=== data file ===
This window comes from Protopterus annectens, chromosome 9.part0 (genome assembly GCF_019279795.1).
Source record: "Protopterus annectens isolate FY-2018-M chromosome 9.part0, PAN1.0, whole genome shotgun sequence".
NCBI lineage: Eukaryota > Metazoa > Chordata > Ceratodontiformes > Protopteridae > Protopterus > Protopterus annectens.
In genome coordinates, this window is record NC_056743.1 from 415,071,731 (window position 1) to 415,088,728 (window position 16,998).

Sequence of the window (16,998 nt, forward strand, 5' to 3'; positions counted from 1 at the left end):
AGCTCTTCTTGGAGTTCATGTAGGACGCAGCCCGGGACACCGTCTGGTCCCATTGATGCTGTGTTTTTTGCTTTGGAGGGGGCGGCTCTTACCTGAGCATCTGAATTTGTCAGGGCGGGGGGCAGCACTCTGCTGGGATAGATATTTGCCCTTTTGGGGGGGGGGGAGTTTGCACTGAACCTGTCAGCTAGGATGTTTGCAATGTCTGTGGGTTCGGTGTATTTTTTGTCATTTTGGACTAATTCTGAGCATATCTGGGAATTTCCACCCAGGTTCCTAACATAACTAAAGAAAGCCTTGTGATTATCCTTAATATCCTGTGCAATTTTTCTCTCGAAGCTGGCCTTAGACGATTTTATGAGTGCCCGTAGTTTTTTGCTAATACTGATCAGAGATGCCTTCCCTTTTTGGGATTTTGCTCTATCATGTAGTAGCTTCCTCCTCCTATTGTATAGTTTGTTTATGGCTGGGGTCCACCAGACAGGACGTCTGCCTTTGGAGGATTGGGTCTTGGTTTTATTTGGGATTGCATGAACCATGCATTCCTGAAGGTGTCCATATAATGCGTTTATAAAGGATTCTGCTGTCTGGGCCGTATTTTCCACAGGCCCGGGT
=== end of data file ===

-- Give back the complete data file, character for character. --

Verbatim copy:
This window comes from Protopterus annectens, chromosome 9.part0 (genome assembly GCF_019279795.1).
Source record: "Protopterus annectens isolate FY-2018-M chromosome 9.part0, PAN1.0, whole genome shotgun sequence".
NCBI lineage: Eukaryota > Metazoa > Chordata > Ceratodontiformes > Protopteridae > Protopterus > Protopterus annectens.
In genome coordinates, this window is record NC_056743.1 from 415,071,731 (window position 1) to 415,088,728 (window position 16,998).

Sequence of the window (16,998 nt, forward strand, 5' to 3'; positions counted from 1 at the left end):
AGCTCTTCTTGGAGTTCATGTAGGACGCAGCCCGGGACACCGTCTGGTCCCATTGATGCTGTGTTTTTTGCTTTGGAGGGGGCGGCTCTTACCTGAGCATCTGAATTTGTCAGGGCGGGGGGCAGCACTCTGCTGGGATAGATATTTGCCCTTTTGGGGGGGGGGGAGTTTGCACTGAACCTGTCAGCTAGGATGTTTGCAATGTCTGTGGGTTCGGTGTATTTTTTGTCATTTTGGACTAATTCTGAGCATATCTGGGAATTTCCACCCAGGTTCCTAACATAACTAAAGAAAGCCTTGTGATTATCCTTAATATCCTGTGCAATTTTTCTCTCGAAGCTGGCCTTAGACGATTTTATGAGTGCCCGTAGTTTTTTGCTAATACTGATCAGAGATGCCTTCCCTTTTTGGGATTTTGCTCTATCATGTAGTAGCTTCCTCCTCCTATTGTATAGTTTGTTTATGGCTGGGGTCCACCAGACAGGACGTCTGCCTTTGGAGGATTGGGTCTTGGTTTTATTTGGGATTGCATGAACCATGCATTCCTGAAGGTGTCCATATAATGCGTTTATAAAGGATTCTGCTGTCTGGGCCGTATTTTCCACAGGCCCGGGT